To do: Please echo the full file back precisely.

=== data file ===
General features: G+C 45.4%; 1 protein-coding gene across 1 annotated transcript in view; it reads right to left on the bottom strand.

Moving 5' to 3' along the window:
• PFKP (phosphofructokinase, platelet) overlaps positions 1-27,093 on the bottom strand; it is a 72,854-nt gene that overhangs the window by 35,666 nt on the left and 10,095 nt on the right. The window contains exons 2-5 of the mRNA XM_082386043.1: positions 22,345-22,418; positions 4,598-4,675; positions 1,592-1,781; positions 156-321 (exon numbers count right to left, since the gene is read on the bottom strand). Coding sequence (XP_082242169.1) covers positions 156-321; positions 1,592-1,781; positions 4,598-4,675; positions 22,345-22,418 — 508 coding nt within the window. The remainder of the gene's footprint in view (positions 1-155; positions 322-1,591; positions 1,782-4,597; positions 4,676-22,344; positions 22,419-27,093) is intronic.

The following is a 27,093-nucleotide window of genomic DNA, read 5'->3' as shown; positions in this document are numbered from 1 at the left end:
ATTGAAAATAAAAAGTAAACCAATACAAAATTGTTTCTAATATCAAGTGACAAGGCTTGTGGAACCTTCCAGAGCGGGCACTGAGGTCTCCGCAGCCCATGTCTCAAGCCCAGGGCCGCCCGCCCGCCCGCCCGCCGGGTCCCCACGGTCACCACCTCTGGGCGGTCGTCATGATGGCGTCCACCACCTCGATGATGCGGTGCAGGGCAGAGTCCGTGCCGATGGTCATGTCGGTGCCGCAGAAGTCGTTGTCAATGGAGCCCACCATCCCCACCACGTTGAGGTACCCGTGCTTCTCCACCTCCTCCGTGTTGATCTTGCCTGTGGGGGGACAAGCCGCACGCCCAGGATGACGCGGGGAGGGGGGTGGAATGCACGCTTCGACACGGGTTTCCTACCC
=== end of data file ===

General features: G+C 45.4%; 1 protein-coding gene across 1 annotated transcript in view; it reads right to left on the bottom strand.

Moving 5' to 3' along the window:
• PFKP (phosphofructokinase, platelet) overlaps positions 1-27,093 on the bottom strand; it is a 72,854-nt gene that overhangs the window by 35,666 nt on the left and 10,095 nt on the right. The window contains exons 2-5 of the mRNA XM_082386043.1: positions 22,345-22,418; positions 4,598-4,675; positions 1,592-1,781; positions 156-321 (exon numbers count right to left, since the gene is read on the bottom strand). Coding sequence (XP_082242169.1) covers positions 156-321; positions 1,592-1,781; positions 4,598-4,675; positions 22,345-22,418 — 508 coding nt within the window. The remainder of the gene's footprint in view (positions 1-155; positions 322-1,591; positions 1,782-4,597; positions 4,676-22,344; positions 22,419-27,093) is intronic.

The following is a 27,093-nucleotide window of genomic DNA, read 5'->3' as shown; positions in this document are numbered from 1 at the left end:
ATTGAAAATAAAAAGTAAACCAATACAAAATTGTTTCTAATATCAAGTGACAAGGCTTGTGGAACCTTCCAGAGCGGGCACTGAGGTCTCCGCAGCCCATGTCTCAAGCCCAGGGCCGCCCGCCCGCCCGCCCGCCGGGTCCCCACGGTCACCACCTCTGGGCGGTCGTCATGATGGCGTCCACCACCTCGATGATGCGGTGCAGGGCAGAGTCCGTGCCGATGGTCATGTCGGTGCCGCAGAAGTCGTTGTCAATGGAGCCCACCATCCCCACCACGTTGAGGTACCCGTGCTTCTCCACCTCCTCCGTGTTGATCTTGCCTGTGGGGGGACAAGCCGCACGCCCAGGATGACGCGGGGAGGGGGGTGGAATGCACGCTTCGACACGGGTTTCCTACCC